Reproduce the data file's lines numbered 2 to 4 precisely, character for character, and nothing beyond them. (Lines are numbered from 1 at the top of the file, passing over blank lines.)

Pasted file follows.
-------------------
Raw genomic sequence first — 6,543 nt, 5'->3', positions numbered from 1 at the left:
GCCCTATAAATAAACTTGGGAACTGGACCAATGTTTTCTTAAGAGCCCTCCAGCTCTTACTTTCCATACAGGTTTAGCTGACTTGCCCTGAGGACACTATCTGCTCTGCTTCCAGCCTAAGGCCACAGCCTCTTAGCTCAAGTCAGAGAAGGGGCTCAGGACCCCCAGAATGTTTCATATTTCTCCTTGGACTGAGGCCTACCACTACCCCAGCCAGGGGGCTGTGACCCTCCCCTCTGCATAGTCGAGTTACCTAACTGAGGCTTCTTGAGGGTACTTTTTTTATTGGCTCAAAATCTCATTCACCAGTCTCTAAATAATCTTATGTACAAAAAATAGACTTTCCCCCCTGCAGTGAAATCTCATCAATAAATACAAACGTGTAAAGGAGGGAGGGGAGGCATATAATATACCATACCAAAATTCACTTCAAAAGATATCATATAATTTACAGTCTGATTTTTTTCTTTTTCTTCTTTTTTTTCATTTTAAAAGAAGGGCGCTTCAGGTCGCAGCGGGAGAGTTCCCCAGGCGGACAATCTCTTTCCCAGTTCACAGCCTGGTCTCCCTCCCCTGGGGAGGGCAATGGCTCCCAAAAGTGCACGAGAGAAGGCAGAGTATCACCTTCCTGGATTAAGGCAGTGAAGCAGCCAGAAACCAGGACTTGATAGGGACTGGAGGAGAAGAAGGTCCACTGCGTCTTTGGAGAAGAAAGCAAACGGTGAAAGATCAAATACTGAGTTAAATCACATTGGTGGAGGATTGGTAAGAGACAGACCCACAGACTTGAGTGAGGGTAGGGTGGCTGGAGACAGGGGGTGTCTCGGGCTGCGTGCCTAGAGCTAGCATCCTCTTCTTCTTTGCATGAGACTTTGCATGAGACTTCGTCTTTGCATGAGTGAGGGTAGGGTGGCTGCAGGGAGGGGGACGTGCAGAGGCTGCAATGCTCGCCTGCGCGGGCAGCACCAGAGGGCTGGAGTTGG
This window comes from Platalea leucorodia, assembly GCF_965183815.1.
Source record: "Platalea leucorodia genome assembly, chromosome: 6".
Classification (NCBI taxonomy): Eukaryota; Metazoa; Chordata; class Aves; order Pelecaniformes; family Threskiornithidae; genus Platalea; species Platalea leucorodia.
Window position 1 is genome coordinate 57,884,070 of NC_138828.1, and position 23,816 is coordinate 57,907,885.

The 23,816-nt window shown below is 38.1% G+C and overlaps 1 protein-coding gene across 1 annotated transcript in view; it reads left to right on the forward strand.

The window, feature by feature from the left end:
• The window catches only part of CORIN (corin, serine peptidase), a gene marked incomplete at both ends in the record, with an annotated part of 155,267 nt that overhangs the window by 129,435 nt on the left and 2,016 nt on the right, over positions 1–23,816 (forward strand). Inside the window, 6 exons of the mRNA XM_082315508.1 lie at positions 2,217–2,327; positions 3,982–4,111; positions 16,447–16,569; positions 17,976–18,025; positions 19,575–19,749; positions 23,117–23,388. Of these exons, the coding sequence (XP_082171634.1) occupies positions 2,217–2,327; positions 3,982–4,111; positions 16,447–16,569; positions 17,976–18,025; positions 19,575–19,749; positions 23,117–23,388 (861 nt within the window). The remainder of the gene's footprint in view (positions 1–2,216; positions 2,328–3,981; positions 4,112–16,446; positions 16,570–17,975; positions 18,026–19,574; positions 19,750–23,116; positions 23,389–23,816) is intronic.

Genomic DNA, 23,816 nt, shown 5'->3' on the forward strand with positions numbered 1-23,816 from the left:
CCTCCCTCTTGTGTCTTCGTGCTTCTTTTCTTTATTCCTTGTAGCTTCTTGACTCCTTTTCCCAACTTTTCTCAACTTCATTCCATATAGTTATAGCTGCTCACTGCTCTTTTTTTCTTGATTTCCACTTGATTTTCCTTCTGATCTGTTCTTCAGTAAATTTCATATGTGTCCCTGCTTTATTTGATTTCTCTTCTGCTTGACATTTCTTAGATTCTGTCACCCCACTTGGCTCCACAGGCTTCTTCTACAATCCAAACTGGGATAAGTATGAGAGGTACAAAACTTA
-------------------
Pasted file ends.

GCCCTATAAATAAACTTGGGAACTGGACCAATGTTTTCTTAAGAGCCCTCCAGCTCTTACTTTCCATACAGGTTTAGCTGACTTGCCCTGAGGACACTATCTGCTCTGCTTCCAGCCTAAGGCCACAGCCTCTTAGCTCAAGTCAGAGAAGGGGCTCAGGACCCCCAGAATGTTTCATATTTCTCCTTGGACTGAGGCCTACCACTACCCCAGCCAGGGGGCTGTGACCCTCCCCTCTGCATAGTCGAGTTACCTAACTGAGGCTTCTTGAGGGTACTTTTTTTATTGGCTCAAAATCTCATTCACCAGTCTCTAAATAATCTTATGTACAAAAAATAGACTTTCCCCCCTGCAGTGAAATCTCATCAATAAATACAAACGTGTAAAGGAGGGAGGGGAGGCATATAATATACCATACCAAAATTCACTTCAAAAGATATCATATAATTTACAGTCTGATTTTTTTCTTTTTCTTCTTTTTTTTCATTTTAAAAGAAGGGCGCTTCAGGTCGCAGCGGGAGAGTTCCCCAGGCGGACAATCTCTTTCCCAGTTCACAGCCTGGTCTCCCTCCCCTGGGGAGGGCAATGGCTCCCAAAAGTGCACGAGAGAAGGCAGAGTATCACCTTCCTGGATTAAGGCAGTGAAGCAGCCAGAAACCAGGACTTGATAGGGACTGGAGGAGAAGAAGGTCCACTGCGTCTTTGGAGAAGAAAGCAAACGGTGAAAGATCAAATACTGAGTTAAATCACATTGGTGGAGGATTGGTAAGAGACAGACCCACAGACTTGAGTGAGGGTAGGGTGGCTGGAGACAGGGGGTGTCTCGGGCTGCGTGCCTAGAGCTAGCATCCTCTTCTTCTTTGCATGAGACTTTGCATGAGACTTCGTCTTTGCATGAGTGAGGGTAGGGTGGCTGCAGGGAGGGGGACGTGCAGAGGCTGCAATGCTCGCCTGCGCGGGCAGCACCAGAGGGCTGGAGTTGG
This window comes from Platalea leucorodia, assembly GCF_965183815.1.
Source record: "Platalea leucorodia genome assembly, chromosome: 6".